Skip to content

10k and Reflecting on StackOverflow

About 5 years ago, as I started out on Stack Overflow, I was simply looking for a way to keep track of answers that I see. Then, one day it felt like I could use some validation. If I could get out there and answer few questions from others, I could somehow prove a better developer than them.

It took few days of sifting through hundreds of questions, I arrived at a JavaScript question I could answer. But then, each time someone else answered it better than me. It is very often through those experiences that I learned that things that sound obvious in my head are not exactly the ones that made sense for everyone.

Stackoverflow Reputation 10k

Today, after over 350 answers and a reputation of 10,000 there is more of a sense of calm in my approach to answers. Here are a bunch of things that I learned along the way:

  1. Explain the answer I'm sure we can all use consistent naming and functions to decorate our codebases. But the case is not the same for someone looking at your answer. If you are only providing a code snippet, them and everyone else looking at it are bound to be confused. Explain what you are doing differently from the OP and why.

  2. Link back to the docs This ties in with the sound of that's obvious in our heads. Very often, these things are not obvious at all. The documentation would provide upto date examples and explanation of all the options that the user can take in case of changing things up, instead of trying to over explain everything from the docs, quote the important part and link back to the page.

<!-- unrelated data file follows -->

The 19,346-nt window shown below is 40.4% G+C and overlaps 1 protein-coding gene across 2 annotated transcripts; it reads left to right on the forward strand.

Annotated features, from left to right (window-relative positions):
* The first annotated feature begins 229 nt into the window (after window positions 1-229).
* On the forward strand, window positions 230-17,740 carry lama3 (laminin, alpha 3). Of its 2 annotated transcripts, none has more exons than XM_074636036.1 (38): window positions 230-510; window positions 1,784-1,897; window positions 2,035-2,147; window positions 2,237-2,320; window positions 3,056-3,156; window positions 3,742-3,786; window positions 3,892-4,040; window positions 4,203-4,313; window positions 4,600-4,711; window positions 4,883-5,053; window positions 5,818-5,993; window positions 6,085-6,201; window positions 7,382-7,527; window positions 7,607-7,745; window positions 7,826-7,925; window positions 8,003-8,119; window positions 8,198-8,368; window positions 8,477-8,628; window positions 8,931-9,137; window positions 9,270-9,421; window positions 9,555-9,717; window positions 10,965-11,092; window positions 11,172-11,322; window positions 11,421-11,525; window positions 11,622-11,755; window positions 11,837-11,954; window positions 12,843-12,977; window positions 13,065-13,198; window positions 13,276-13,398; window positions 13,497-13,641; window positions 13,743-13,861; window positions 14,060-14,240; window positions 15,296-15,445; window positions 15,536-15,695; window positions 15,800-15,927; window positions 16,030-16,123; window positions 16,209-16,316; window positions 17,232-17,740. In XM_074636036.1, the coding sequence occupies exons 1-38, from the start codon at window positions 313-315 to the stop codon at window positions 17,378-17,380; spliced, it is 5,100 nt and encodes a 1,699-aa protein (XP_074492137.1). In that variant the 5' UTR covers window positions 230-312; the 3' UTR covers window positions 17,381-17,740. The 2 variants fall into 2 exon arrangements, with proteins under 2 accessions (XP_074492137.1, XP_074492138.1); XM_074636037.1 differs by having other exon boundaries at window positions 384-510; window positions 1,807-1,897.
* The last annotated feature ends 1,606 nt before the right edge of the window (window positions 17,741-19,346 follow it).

3. Runnable Snippets Whenever the question or the answer had a runnable snippet, a resolution was reached much faster than the one without it. Nobody likes to read code and it is some sort off validation to see the code actually working. As a web developer, I often relied on platforms like codepen, codesandbox and stackblitz for my live demos. While this approach surely works and is mostly easier, it starts to wear down on you with time. There are hundreds of snippets that are halfway done, some linked to answer, some not that I have lost track. In case you delete some of these for space, some of your older answers would be broken and cannot help others. Stackoverflow has an in build snippets tool for web developers and while it is sometimes a pain to create, it's much easier to maintain.

  4. Not all worthy questions Sometimes the questions are either duplicates or caused by simple typos. While you can go ahead and answer them, may be rack up a few reputation points, it is often unfair both to the person who asked the question and StackOverflow as a platform. There are flagging and closing options for questions, use them wisely. StackOverflow guide to How to write a good answer is a good starting point.

  5. Admit that you may be wrong Your large reputation or years of experience does not make you all-knowing. There are chances that others might come upto you and make suggestions or sometimes tell you that you are wrong. Being patronising/condescending towards them does not serve your purpose. Evaluate their comment, if you are wrong admit it, learn from it and move on.

Today, it is no longer that sense of validation that I seek from StackOverflow. Answering a question does not make me a better developer than they are. It is often the bravest thing to do to face a crowd and admit that you don't know the answer and the internet only makes it harder. Cheers to everyone who keeps learning 🥂